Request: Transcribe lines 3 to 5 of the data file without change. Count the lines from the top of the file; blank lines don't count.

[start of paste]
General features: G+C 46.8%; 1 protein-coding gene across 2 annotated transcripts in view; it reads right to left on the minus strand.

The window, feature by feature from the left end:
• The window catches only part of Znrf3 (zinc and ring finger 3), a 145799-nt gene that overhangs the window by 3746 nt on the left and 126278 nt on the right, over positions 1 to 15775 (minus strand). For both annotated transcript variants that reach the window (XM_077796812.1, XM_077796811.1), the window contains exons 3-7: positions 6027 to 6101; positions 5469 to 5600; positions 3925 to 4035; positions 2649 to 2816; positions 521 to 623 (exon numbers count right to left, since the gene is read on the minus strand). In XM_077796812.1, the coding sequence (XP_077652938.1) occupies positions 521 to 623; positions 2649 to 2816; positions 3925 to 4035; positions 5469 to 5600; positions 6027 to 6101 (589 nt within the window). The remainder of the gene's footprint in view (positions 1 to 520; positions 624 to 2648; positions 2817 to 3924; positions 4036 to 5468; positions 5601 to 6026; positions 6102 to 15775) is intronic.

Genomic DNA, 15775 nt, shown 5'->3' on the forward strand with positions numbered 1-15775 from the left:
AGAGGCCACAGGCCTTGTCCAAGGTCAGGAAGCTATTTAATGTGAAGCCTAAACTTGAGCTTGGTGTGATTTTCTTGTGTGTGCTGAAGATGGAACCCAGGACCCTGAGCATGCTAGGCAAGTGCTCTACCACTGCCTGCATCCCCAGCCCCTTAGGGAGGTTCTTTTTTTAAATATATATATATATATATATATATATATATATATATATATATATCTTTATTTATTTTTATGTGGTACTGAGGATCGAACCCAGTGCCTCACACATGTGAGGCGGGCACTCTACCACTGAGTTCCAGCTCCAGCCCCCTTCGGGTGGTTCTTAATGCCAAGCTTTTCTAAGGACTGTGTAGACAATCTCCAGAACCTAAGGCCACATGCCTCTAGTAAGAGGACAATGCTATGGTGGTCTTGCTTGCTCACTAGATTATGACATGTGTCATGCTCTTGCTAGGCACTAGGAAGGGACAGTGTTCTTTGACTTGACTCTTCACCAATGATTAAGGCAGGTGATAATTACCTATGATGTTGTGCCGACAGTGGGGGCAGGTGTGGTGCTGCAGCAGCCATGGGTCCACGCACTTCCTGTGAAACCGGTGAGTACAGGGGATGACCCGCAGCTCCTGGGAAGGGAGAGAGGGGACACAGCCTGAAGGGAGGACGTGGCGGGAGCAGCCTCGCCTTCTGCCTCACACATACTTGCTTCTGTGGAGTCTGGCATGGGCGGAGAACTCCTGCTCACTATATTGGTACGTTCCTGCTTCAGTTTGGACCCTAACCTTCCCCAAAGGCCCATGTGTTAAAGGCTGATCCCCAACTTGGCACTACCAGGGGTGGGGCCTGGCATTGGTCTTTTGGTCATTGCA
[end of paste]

• The window catches only part of Znrf3 (zinc and ring finger 3), a 145799-nt gene that overhangs the window by 3746 nt on the left and 126278 nt on the right, over positions 1 to 15775 (minus strand). For both annotated transcript variants that reach the window (XM_077796812.1, XM_077796811.1), the window contains exons 3-7: positions 6027 to 6101; positions 5469 to 5600; positions 3925 to 4035; positions 2649 to 2816; positions 521 to 623 (exon numbers count right to left, since the gene is read on the minus strand). In XM_077796812.1, the coding sequence (XP_077652938.1) occupies positions 521 to 623; positions 2649 to 2816; positions 3925 to 4035; positions 5469 to 5600; positions 6027 to 6101 (589 nt within the window). The remainder of the gene's footprint in view (positions 1 to 520; positions 624 to 2648; positions 2817 to 3924; positions 4036 to 5468; positions 5601 to 6026; positions 6102 to 15775) is intronic.

Genomic DNA, 15775 nt, shown 5'->3' on the forward strand with positions numbered 1-15775 from the left:
AGAGGCCACAGGCCTTGTCCAAGGTCAGGAAGCTATTTAATGTGAAGCCTAAACTTGAGCTTGGTGTGATTTTCTTGTGTGTGCTGAAGATGGAACCCAGGACCCTGAGCATGCTAGGCAAGTGCTCTACCACTGCCTGCATCCCCAGCCCCTTAGGGAGGTTCTTTTTTTAAATATATATATATATATATATATATATATATATATATATATATATCTTTATTTATTTTTATGTGGTACTGAGGATCGAACCCAGTGCCTCACACATGTGAGGCGGGCACTCTACCACTGAGTTCCAGCTCCAGCCCCCTTCGGGTGGTTCTTAATGCCAAGCTTTTCTAAGGACTGTGTAGACAATCTCCAGAACCTAAGGCCACATGCCTCTAGTAAGAGGACAATGCTATGGTGGTCTTGCTTGCTCACTAGATTATGACATGTGTCATGCTCTTGCTAGGCACTAGGAAGGGACAGTGTTCTTTGACTTGACTCTTCACCAATGATTAAGGCAGGTGATAATTACCTATGATGTTGTGCCGACAGTGGGGGCAGGTGTGGTGCTGCAGCAGCCATGGGTCCACGCACTTCCTGTGAAACCGGTGAGTACAGGGGATGACCCGCAGCTCCTGGGAAGGGAGAGAGGGGACACAGCCTGAAGGGAGGACGTGGCGGGAGCAGCCTCGCCTTCTGCCTCACACATACTTGCTTCTGTGGAGTCTGGCATGGGCGGAGAACTCCTGCTCACTATATTGGTACGTTCCTGCTTCAGTTTGGACCCTAACCTTCCCCAAAGGCCCATGTGTTAAAGGCTGATCCCCAACTTGGCACTACCAGGGGTGGGGCCTGGCATTGGTCTTTTGGTCATTGCA